Hear Adam Sweet's version on

Bundle and Go

I LOST MY LOVE. AKA and see "Castlemaine Bridge," "I Found My Love in the Morning," “I Love You Not and I Care Not,” “Kiss the Maid Behind the Bier,” “My Love in the Morning,” "My Minnie's Aye Glowren O'er Me," "This Is My Love Do You Like Her?" Scottish, Irish; Jig. A Minor. Standard tuning (fiddle). AABB. Closely related to “Bundle and Go (4).” A variant is “Humors of Tralee” from the James Goodman manuscript collection (mid-19th century, County Cork).

Source for notated version : - John Allan Cameron (Nova Scotia, Canada) [Hinds]; Frank Keane [Stanford/Petrie].

Printed sources : - Hinds/Hébert (Grumbling Old Woman), 1981; p. 24. Kerr (Merry Melodies, vol. 1) c. 1880; No. 1, p. 31. Little (Scottish and Cape Breton Fiddle Music in New Hampshire), 1984; p. 39. Matthews (Callers' Choice 1), 1973. Stanford/Petrie (Complete Collection), 1905; No. 460, p. 116.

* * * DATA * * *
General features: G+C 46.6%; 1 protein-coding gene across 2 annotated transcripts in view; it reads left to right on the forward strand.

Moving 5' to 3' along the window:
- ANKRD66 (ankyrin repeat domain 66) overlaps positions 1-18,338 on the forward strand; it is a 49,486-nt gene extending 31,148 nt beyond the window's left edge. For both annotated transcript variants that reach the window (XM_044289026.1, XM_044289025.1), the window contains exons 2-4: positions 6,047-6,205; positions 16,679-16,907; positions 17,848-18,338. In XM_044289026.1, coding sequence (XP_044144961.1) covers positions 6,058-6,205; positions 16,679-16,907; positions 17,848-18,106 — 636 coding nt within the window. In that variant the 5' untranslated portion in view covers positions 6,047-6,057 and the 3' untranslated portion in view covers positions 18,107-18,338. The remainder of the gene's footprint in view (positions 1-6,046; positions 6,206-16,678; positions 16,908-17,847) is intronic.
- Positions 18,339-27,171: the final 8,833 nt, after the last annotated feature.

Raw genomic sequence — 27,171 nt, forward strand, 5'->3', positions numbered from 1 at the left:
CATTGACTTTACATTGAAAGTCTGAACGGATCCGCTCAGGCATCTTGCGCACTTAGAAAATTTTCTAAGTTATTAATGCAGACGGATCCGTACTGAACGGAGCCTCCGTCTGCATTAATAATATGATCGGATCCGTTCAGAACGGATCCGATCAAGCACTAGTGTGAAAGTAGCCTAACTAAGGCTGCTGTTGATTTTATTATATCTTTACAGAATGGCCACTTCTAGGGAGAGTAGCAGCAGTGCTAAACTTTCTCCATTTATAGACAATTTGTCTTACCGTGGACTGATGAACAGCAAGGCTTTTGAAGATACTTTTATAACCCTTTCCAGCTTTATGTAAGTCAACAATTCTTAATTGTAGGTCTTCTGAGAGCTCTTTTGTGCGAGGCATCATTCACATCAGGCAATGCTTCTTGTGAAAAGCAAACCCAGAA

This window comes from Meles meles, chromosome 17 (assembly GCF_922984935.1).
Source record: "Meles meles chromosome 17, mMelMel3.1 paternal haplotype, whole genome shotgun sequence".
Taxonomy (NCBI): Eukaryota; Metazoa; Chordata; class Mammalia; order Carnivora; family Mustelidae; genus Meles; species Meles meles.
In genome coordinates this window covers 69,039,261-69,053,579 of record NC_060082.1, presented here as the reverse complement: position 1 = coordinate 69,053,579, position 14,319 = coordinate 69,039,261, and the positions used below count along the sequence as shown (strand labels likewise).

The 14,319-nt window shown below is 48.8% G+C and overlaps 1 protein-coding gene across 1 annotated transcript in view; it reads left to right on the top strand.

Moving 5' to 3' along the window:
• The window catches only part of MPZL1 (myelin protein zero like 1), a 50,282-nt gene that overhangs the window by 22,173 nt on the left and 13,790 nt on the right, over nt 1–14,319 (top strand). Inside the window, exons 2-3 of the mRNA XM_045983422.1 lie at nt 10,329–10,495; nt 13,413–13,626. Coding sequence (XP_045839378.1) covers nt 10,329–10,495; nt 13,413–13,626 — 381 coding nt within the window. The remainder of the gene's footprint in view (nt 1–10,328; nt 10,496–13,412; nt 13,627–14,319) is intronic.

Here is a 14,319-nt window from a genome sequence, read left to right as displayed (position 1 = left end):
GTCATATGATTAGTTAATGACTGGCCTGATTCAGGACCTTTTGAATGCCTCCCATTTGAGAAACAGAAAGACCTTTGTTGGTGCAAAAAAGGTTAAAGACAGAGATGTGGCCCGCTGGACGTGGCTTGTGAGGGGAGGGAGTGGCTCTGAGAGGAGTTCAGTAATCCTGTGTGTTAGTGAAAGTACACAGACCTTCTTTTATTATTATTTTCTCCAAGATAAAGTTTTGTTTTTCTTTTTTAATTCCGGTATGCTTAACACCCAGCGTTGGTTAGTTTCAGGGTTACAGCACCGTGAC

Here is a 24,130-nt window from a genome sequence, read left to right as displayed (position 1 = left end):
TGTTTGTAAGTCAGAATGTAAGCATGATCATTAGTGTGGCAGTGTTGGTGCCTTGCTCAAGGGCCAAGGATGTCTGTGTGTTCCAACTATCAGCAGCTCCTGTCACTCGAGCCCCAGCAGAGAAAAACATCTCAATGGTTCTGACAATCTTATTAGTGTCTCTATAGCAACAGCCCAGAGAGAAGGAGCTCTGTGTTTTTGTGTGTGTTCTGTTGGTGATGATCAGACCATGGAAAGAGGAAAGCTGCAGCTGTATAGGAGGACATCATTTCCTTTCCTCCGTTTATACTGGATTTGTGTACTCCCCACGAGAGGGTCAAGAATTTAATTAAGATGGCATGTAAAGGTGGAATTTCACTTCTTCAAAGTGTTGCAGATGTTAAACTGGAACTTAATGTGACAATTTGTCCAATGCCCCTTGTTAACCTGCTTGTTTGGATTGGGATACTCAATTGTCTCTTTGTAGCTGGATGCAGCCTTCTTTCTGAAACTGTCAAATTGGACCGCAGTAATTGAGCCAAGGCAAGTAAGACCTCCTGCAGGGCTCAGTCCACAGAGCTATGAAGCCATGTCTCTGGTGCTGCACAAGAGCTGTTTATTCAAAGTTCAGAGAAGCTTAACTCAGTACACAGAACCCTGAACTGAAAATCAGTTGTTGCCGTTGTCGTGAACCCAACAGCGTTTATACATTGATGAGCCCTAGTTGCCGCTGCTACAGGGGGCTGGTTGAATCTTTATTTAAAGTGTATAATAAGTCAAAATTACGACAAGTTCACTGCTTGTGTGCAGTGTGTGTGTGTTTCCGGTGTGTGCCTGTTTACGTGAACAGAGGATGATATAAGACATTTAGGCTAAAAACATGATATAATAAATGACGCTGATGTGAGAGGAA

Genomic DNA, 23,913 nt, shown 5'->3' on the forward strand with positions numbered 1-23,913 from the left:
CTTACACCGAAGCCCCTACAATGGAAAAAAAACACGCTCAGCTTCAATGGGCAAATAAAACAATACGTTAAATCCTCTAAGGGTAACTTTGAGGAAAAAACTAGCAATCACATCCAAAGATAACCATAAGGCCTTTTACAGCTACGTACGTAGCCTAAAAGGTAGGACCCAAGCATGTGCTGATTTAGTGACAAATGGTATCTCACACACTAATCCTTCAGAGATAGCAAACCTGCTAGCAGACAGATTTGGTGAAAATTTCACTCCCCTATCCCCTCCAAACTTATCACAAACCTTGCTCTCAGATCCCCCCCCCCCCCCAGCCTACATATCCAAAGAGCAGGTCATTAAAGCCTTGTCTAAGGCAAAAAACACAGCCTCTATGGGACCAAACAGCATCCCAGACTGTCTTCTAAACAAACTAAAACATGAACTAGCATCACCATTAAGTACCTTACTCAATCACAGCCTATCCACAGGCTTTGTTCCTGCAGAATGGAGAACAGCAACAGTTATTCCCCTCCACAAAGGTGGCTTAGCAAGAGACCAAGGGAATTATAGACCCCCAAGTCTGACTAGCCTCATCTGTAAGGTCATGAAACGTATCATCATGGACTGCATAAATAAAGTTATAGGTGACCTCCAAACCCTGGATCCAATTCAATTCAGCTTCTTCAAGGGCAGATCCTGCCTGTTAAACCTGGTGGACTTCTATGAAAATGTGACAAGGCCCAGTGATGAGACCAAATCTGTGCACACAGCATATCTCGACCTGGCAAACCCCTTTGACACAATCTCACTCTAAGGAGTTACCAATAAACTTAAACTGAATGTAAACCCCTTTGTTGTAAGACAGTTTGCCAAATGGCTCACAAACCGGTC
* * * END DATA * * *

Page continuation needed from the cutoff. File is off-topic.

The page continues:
Listen to Adam Sweet playing with Woodkerne on YouTube:

Maid Behind The Bar - An Gearrchaile taobh thiar den Bheár

MAID BEHIND THE BAR, THE (An Gearrchaile taobh thiar den Bheár). AKA and see "Barmaid (The)," "Bartender (The)," "Green Mountain," "Haymaker Reel (The)," "Honeycomb (The)," "Indy's Favorite," "Little Judy," "Long Island Reel," "Judy's Reel," "Maid Behind the Barrel (The)," "Maid Behind the Counter (The)," "Maids of Castlebar (The)." Irish, Reel. D Major (most versions): C Major (Cranitch). Standard tuning (fiddle). AABB (most versions): AA'BB (Bain). The tune was popularlized through the recording by Sligo fiddle master James Morrison (and piper Tom Ennis) and has become (along with its variants) one of the most ubiquitous tunes in modern Irish sessions. "Maid behind the Bar" was entered as an untitled reel in Book 2 (No. 278) of the large c. 1883 music manuscript collection of County Leitrim fiddler and piper Stephen Grier (c. 1824-1894). Versions of the melody appear earliest in published collections as "Indy's Favorite" and "Judy's Reel" in Ryan's Mammoth Collection (1883). O'Neill prints the tune also under the title "Maid of Castlebar," but title may be a corruption of "Maid Behind the Bar," or vice-versa.